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Most internet users are familiar with the ever-present HTTP or HTTPS that prefaces a website URL, but not everyone understands what they both actually mean. While this URL nuance is seemingly minor, the difference between HTTP and HTTPS can have a big impact on your website’s security and SEO efforts.
In this post, we’ll walk through what those differences are and why it matters.
HTTP stands for Hypertext Transfer Protocol.
This protocol is used to transfer data between different networks, which is what allows users to browse websites. The communication of data occurs in the form of requests and responses between the browser and server. In the earlier days of the internet, HTTP was how almost all websites functioned.
💡 Learn more about HTTP Status Codes from Seer.
Fast forward to 2014, when Google announced that HTTPS would be used as a ranking signal, and it became the new name of the game (although HTTPS has technically been around since 1995).
HTTPS stands for Hypertext Transfer Protocol Secure.
So basically, it’s the same as HTTP but with a TLS or SSL certificate, which is a fancy way of saying your web data is being encrypted as it’s being transferred between the browser and server. This certificate makes it harder for hackers to access your data, since it will be encrypted in the form of random characters.
HTTPS websites are easy to identify in Chrome because they are marked with a padlock icon in the Omnibox. When you come across a non-secure (HTTP) website, the phrase “Not secure” takes the place of the padlock.
To reiterate, the main difference between HTTP and HTTPS is the presence of the TLS or SSL certificate on HTTPS. HTTPS creates a more secure connection for data to pass through vs HTTP.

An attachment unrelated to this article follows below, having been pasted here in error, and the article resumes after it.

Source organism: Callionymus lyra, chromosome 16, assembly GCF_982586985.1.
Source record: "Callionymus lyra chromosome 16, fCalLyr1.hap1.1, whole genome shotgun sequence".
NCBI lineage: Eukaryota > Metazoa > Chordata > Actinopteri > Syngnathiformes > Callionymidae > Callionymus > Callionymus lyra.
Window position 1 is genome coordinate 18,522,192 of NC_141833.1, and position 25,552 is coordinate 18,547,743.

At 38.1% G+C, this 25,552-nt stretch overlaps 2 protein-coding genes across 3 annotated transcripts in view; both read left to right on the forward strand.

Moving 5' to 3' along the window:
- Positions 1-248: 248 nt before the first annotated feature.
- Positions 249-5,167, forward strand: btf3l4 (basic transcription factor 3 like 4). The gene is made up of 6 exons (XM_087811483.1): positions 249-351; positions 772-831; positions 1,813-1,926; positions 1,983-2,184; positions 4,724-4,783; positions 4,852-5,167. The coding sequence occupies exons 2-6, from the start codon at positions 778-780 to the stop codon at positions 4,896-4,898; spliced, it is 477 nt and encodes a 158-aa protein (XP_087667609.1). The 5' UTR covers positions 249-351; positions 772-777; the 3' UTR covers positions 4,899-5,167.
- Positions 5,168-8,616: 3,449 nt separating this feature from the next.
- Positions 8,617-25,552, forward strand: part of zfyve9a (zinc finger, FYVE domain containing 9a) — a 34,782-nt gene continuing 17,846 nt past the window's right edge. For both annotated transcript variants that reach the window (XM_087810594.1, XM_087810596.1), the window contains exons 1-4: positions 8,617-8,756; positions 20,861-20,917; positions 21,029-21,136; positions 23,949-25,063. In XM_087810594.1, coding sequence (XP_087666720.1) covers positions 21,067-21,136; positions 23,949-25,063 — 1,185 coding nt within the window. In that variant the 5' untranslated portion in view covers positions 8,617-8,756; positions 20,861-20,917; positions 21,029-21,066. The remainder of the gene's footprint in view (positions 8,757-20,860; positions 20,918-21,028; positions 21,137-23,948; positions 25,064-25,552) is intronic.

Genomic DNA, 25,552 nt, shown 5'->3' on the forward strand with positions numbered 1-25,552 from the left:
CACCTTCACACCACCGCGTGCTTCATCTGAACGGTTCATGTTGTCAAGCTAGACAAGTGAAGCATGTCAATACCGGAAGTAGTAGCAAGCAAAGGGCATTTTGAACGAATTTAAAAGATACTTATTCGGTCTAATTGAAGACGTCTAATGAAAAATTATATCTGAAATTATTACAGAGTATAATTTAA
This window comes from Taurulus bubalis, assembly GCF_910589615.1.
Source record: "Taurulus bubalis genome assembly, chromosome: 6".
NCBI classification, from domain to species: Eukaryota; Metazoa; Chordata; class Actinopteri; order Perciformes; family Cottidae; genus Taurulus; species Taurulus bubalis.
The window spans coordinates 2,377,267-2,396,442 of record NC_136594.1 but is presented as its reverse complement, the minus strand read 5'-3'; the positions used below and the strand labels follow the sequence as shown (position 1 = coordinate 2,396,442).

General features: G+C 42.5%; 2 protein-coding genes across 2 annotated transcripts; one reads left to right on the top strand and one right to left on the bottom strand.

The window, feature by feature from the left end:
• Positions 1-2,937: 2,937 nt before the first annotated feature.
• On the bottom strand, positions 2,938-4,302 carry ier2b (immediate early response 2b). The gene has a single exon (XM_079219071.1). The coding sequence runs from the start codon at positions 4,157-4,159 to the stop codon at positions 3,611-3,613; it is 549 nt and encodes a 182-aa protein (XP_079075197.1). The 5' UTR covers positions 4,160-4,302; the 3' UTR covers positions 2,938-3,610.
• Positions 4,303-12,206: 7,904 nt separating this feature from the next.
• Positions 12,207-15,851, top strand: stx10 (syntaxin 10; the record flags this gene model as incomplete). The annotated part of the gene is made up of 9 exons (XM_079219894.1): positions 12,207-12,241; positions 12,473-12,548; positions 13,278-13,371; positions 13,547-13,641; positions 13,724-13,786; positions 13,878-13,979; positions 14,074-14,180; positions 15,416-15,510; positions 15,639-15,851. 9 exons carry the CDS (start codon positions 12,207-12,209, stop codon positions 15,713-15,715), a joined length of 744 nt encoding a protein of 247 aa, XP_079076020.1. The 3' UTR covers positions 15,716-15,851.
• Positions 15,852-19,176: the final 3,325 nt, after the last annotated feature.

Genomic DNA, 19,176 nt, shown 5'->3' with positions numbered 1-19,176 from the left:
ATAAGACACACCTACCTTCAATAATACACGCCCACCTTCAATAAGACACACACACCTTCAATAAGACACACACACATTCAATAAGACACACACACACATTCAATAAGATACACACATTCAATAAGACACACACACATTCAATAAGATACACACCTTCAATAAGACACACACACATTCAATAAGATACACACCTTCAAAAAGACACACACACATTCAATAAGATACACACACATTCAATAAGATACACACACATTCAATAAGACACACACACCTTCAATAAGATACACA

As you can probably guess by now, HTTPS is generally the better choice …
The obvious reason is that it helps protect user data containing sensitive information such as passwords, credit card numbers, or other personal information. But did you know that making the switch to HTTPS can improve your website’s SEO, too?
Think about it — as an internet user, you’re more likely to use a website that keeps your personal information safe over one that doesn’t. That differentiation alone can assist your SEO by improving your credibility and trust with your audience. Here are a few other reasons why having an HTTPS website can boost your SEO:
In the end, the benefits of having an HTTPS website all come down to credibility and rankings. Can users rely on your website to keep their data safe? If so, Google will reward your website in the SERPs.
If you’re considering making the switch from HTTP to HTTPS for your website (good choice!), you’ll want to be sure you’re setting yourself up for success. Properly implementing 301 redirects is essential to avoiding duplicate content, which will count against your site’s SEO.
Keep reading for more ways to improve your website’s health:
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